The doctrine of a church.

I was invited to attend church with a girl I met in Starbucks when I was wearing my ever popular “Jesus is my BFF” shirt. Tonight while looking up directions and times, I started reading the doctrines of her church.

There were things that I disagreed with, but there are doctrines within my church that I do not completely agree with.

Does this pose a problem, this inability to completely agree with the doctrines not only of another church, but also my own?

Should we agree with every doctrine of a church, or is that impossible for some people?

As I grow in my faith and gain new wisdom and perspective on things, I find many of my own personal doctrines are still being formed and shaped, and what I believe now is different than what I believed last year. There are certain parts of doctrines that I will always believe; that the Scriptures are divinely inspired by God, for instance.. and that God exists eternally in three persons; the Father, Son and Holy Spirit.. but there are other doctrines that people have debated over for years. Things like “once saved always saved” and our ability to attain holiness that I haven’t yet decided on. Perhaps this is because I was raised in two churches with slightly different doctrines.



3 thoughts on “The doctrine of a church.

  1. Stephanie,

    I have come to the conclusion that when we get to heaven we are going to find out that every Christian church had some erroneous doctrine. I don’t think that anyone is going to get everything perfectly right. I guess its just the result of living in a fallen world.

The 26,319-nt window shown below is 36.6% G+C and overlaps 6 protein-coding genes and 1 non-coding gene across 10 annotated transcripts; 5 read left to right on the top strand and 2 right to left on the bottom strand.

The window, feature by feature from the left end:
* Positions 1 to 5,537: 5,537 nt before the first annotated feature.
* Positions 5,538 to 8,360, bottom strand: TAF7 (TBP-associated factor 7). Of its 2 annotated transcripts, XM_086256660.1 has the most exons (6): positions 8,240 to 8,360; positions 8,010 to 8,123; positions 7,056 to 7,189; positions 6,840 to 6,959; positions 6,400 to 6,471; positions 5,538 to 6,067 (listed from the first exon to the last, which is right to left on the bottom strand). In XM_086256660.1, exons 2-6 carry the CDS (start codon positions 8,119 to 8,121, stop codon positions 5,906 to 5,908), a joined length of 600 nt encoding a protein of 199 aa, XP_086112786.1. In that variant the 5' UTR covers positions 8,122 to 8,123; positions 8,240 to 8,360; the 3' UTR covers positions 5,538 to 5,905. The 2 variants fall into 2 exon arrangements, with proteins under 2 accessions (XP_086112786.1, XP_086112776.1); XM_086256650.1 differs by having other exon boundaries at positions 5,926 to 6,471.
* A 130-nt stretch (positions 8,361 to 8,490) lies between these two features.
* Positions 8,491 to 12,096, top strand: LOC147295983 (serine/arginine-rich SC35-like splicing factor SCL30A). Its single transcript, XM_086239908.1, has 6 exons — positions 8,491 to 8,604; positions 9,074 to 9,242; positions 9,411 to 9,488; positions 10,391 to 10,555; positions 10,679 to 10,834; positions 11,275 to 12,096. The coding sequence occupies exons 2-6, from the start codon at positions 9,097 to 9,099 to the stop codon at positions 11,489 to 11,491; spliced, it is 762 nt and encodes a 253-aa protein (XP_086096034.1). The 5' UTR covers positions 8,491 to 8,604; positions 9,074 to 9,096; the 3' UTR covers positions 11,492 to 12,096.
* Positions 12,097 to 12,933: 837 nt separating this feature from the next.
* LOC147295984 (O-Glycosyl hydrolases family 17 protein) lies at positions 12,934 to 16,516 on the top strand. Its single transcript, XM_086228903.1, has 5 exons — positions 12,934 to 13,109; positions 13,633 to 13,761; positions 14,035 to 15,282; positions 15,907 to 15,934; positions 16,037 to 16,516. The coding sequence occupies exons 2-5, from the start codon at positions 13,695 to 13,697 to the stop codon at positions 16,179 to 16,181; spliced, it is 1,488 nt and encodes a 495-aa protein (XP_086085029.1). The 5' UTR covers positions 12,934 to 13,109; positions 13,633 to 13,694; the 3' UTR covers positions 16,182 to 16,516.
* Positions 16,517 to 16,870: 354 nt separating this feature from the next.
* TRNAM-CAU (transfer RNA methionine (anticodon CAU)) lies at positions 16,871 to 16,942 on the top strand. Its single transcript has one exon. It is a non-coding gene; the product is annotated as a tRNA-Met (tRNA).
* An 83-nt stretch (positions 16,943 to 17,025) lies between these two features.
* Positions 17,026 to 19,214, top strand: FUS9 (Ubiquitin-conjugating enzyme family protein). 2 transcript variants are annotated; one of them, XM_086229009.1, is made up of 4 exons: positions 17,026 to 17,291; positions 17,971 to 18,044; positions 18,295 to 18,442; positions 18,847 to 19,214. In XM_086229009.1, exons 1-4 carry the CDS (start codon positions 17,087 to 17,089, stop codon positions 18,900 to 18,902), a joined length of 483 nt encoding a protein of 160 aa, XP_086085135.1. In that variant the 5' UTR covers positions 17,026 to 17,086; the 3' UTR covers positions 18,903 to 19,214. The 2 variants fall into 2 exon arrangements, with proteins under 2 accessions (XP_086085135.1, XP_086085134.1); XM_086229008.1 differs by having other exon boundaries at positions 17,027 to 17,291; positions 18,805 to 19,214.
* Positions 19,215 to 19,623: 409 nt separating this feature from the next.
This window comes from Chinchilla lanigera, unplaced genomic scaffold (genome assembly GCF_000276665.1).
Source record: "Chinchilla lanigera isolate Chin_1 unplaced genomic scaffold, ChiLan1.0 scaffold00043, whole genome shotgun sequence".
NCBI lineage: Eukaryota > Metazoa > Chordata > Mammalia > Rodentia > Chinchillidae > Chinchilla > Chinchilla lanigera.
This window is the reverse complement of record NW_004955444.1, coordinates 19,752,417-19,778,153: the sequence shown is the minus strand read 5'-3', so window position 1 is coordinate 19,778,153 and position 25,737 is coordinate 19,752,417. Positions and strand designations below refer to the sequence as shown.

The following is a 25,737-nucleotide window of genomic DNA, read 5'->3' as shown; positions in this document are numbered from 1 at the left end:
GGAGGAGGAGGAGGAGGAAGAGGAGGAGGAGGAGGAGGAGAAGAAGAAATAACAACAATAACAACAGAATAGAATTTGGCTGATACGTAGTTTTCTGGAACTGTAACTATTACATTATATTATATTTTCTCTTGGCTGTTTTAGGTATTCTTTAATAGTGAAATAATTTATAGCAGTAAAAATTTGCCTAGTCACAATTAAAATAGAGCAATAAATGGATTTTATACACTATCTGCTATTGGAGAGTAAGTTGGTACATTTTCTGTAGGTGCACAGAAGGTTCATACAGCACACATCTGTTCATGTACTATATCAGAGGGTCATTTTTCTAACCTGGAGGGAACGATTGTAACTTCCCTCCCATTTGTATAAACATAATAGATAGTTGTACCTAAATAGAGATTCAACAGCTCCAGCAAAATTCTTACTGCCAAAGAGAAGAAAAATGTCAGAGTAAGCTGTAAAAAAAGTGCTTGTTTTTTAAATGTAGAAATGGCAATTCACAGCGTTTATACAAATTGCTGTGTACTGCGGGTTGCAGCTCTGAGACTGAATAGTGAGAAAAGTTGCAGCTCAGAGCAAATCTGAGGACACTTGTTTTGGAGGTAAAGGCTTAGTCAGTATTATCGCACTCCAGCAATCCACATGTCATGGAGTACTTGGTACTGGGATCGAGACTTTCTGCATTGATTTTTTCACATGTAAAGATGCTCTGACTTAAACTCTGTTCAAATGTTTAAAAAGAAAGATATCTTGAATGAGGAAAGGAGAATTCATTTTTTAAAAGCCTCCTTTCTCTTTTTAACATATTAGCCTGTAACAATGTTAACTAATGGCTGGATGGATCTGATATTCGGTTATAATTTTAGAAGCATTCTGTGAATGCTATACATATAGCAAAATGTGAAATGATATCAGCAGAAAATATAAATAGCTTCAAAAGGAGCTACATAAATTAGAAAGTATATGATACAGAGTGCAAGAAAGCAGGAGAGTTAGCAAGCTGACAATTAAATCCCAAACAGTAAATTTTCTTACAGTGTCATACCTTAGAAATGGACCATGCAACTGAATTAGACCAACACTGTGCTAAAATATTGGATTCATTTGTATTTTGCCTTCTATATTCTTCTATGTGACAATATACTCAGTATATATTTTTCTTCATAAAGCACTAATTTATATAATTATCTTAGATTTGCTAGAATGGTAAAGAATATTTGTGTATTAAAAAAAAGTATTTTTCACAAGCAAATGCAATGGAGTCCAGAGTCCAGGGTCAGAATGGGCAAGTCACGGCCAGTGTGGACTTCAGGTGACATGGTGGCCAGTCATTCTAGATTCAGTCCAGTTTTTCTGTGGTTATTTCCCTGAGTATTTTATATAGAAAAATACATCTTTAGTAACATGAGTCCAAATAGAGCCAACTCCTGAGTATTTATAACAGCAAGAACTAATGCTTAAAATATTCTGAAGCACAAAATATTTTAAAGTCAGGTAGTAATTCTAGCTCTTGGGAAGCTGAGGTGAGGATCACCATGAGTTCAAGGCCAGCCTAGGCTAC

2. Hey Stepho –

    Coming to grips with your personal beliefs is an important part of our spiritual development. What is key is that we hold on to the historic articles of faith that are common across the Christian spectrum – documents like the Nicene Creed.

    As far as ascribing to a set of doctrines as set forth by a particular denomination, that’s part of the journey. You must wrestle with what you’ve learned and continue to discuss your thoughts with people who are familiar with said doctrines.

  3. Everyone has an issue with number 9…

    “Once saved always saved” is irrelevant. God does not exist on a timeline, nor does our salvation. If you died with Jesus confessed by your mouth and believed in your heart then you will be saved (scriptural). If you died and you did not believe in your heart Jesus to save you, will you be saved? Case closed. What’s the argument?

    If I jumped out of an airplane with a parachute on, would I be saved? What if halfway through my fall I didn’t believe in the parachute and I took it off? Would I still be saved? Once parachuted, always parachuted right? Faulty logic.

    I see Number 9 as an extension of James 2 “Faith and Deeds.” A continued state of faith is dependent on a continued state of deeds that reflect the faith.

    To believe anything else is detrimental to morality. To think you are always saved by words alone (minus faith), to take repentance and Jesus’ forgiveness so lightly means “You can do whatever you want, heaven’s a given! Woo hoo!”

    So let’s go over number nine one more time:

    “We believe that continuance in a state of salvation by wearing of a parachute depends upon continued wearing of the parachute.”

    I have yet to hear a logical debate stating otherwise.

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